The home they share is in the Swiss countryside between Lausanne and Geneva, where Hepburn has lived for the past 24 years. Their lifestyle is quiet and unassuming, and they rarely cross paths with the gaggle of celebrities who live in Switzerland. (Jackie Stewart’s home is just over twenty miles away, but they have seen him no more than twice in the past seven years.) A keen gardener. Hepburn shows no desire to partake in the revels and frivolity on offer for Hollywood royalty retired or otherwise — other than an annual outing to the designer Valentino’s New Year’s Eve party, where shoulders may he rubbed with the likes of Roger Moore, Elizabeth Taylor and William F. Buckley. It was not until last December that this apparently quiet, very private life changed dramatically, after a trip to Tokyo for a gala benefit honoring the United Nations Children’s Fund (UNICEF). Although Hepburn had attended various other fund­raising events over the years, her involvement had never been more than sporadic, but she quickly agreed to a request from the executive director of UNICEF, James Grant, that she become ‘special ambassador’ for the charity. By March this year. she was on her way to Ethiopia, to help focus attention on UNICEF’s struggle there, and her work for the charity has continued ever since. The task is a formidable one: UNICEF operates in 120 countries as part of its commitment to promote the health of children in the Third World, and is entirely dependant on voluntary contributions to provide food, clothing and medicine. To prove how effective their work is, Hepburn proudly underlines the fact that in 1974 only five per cent of the world’s children were vaccinated against contagious diseases: today the figure is closer to fifty per cent. As a child, she was not immune to suffering, and endured near starvation during the Second World War. Although she attended a private school in Britain when the war began, her mother, thinking that Holland would be neutral and therefore safer than England, took her adolescent daughter back to their home in the Dutch city of Arnhem.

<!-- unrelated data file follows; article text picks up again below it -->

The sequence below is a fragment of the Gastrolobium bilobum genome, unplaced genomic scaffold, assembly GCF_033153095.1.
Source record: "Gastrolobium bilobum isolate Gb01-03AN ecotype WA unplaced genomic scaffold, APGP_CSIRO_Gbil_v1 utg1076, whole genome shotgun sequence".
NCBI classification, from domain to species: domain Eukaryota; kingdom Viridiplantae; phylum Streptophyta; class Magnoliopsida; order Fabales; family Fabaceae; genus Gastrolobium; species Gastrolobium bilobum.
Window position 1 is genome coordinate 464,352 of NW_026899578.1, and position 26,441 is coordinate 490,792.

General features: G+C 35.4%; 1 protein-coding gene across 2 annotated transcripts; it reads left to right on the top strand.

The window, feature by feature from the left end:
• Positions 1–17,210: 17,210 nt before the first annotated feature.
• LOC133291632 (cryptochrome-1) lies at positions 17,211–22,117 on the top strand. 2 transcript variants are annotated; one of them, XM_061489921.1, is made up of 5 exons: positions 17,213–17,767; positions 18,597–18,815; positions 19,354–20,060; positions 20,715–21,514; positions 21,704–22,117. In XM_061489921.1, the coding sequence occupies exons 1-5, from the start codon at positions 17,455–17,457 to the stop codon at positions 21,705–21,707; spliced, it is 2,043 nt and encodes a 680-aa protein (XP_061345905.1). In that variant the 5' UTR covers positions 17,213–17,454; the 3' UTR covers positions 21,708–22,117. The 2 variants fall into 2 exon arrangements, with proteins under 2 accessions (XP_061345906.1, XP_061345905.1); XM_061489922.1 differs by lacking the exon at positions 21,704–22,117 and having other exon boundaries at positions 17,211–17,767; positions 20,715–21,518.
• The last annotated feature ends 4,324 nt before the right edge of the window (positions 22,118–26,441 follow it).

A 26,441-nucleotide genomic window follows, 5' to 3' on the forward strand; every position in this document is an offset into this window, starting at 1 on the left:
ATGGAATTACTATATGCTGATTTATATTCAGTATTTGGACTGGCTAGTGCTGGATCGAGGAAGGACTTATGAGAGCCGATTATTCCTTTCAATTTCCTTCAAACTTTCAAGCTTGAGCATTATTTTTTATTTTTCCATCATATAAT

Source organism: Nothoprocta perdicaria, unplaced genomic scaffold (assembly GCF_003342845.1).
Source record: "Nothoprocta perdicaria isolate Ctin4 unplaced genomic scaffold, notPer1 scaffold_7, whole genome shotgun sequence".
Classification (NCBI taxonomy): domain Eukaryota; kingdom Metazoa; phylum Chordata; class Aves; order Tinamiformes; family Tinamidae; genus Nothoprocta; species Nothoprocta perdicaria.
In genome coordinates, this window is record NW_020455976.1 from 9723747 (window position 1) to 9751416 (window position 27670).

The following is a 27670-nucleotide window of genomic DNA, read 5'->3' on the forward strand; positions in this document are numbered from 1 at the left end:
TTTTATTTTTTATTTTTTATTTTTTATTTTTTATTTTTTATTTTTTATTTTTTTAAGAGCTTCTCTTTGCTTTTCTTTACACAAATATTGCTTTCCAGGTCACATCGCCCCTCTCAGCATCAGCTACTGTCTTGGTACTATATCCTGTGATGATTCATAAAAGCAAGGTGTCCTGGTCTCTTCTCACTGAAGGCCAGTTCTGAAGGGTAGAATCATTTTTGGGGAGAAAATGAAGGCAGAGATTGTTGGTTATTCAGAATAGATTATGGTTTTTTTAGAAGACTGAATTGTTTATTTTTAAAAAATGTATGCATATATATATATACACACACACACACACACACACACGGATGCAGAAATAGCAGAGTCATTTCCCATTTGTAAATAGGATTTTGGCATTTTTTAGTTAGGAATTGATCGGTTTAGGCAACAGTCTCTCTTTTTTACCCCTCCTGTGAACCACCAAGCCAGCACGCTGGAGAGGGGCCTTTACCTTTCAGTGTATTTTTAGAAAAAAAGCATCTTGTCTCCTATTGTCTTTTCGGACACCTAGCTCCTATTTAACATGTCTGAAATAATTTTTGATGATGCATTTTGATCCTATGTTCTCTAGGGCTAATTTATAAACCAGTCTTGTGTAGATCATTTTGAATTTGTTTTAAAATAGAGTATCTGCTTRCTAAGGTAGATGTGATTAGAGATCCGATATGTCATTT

She describes those days in a torrent of near-whispered words. ‘During the war our times were very hard, particularly in the winter of 1944. Half our house was blown away, and we lived in the cellar on’ mattresses. I was there with my mother, my aunt and my grandfather. A friend of my mother’s had been out shopping and we took her in to get her out of the firing, and even a total stranger who happened to he on the street spent two days with us. That cellar became a sort of shelter.’

The need for a safe hiding place had been made bleakly apparent to the family: ‘At the beginning of the war, my uncle and cousin. were killed by the Nazis as a reprisal, or example, for what the underground had done to the Germans. They had been innocent hostages.’ For those who escaped, the struggle to survive was immense: ‘During the five years of the war, food dwindled and I think we in Holland had a particularly rough occu­pation. The area 1 was in was rather peculiar because six months before the end of the war the British had attempted an airborne landing. at Arnhem. They even made a movie about it afterwards that was my city and my war. The famous bridge in that movie was the one I crossed to go to my school and to ballet class.
‘The Battle of Arnhem failed, the British withdrew across the river, and from then on Arnhem became a no-man’s-land an empty city. There were no shops. no provisions.